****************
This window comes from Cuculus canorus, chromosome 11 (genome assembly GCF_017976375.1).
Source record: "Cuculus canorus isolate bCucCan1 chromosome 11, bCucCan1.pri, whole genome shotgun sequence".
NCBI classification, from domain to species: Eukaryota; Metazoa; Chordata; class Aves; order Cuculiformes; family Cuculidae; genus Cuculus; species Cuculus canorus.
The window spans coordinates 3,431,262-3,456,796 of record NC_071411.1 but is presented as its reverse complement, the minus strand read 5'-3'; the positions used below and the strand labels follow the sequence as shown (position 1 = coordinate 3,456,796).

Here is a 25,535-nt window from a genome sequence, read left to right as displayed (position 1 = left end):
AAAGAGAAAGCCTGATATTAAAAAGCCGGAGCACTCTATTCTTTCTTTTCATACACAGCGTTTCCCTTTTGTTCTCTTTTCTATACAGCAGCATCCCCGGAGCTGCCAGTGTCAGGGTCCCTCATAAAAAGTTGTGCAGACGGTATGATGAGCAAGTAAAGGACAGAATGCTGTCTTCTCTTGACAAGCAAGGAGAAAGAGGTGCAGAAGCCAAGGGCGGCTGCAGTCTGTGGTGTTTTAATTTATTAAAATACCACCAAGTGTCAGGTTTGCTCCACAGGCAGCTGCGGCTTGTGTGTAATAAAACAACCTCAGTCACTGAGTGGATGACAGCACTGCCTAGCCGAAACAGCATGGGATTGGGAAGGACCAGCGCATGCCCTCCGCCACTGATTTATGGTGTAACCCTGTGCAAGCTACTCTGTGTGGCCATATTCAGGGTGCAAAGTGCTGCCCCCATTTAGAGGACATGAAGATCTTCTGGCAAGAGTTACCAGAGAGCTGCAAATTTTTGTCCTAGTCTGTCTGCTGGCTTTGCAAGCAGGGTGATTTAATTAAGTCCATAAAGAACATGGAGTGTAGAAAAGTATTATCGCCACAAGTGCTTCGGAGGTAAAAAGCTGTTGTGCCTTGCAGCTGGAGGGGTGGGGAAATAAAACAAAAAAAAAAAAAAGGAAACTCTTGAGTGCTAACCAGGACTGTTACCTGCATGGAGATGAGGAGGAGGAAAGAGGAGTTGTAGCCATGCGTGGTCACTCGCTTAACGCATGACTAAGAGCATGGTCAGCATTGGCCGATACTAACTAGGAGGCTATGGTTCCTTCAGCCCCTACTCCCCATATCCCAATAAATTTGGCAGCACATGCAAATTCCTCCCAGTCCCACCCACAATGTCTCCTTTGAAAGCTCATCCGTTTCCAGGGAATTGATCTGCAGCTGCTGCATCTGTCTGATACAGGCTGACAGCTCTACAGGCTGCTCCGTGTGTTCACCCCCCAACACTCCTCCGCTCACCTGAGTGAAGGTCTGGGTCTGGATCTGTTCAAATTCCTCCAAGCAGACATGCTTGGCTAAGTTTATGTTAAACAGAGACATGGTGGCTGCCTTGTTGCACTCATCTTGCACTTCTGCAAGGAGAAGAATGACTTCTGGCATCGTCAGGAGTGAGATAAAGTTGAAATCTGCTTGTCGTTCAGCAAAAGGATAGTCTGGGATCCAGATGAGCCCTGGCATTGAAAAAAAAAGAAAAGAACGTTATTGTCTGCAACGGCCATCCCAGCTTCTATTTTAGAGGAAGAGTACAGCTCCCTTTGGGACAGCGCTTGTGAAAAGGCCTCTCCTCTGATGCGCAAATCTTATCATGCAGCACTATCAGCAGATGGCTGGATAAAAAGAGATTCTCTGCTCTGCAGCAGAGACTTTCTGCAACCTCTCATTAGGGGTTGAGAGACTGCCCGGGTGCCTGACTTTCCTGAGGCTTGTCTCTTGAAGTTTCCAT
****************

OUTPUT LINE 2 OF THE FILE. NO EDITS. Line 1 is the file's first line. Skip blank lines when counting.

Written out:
Source record: "Cuculus canorus isolate bCucCan1 chromosome 11, bCucCan1.pri, whole genome shotgun sequence".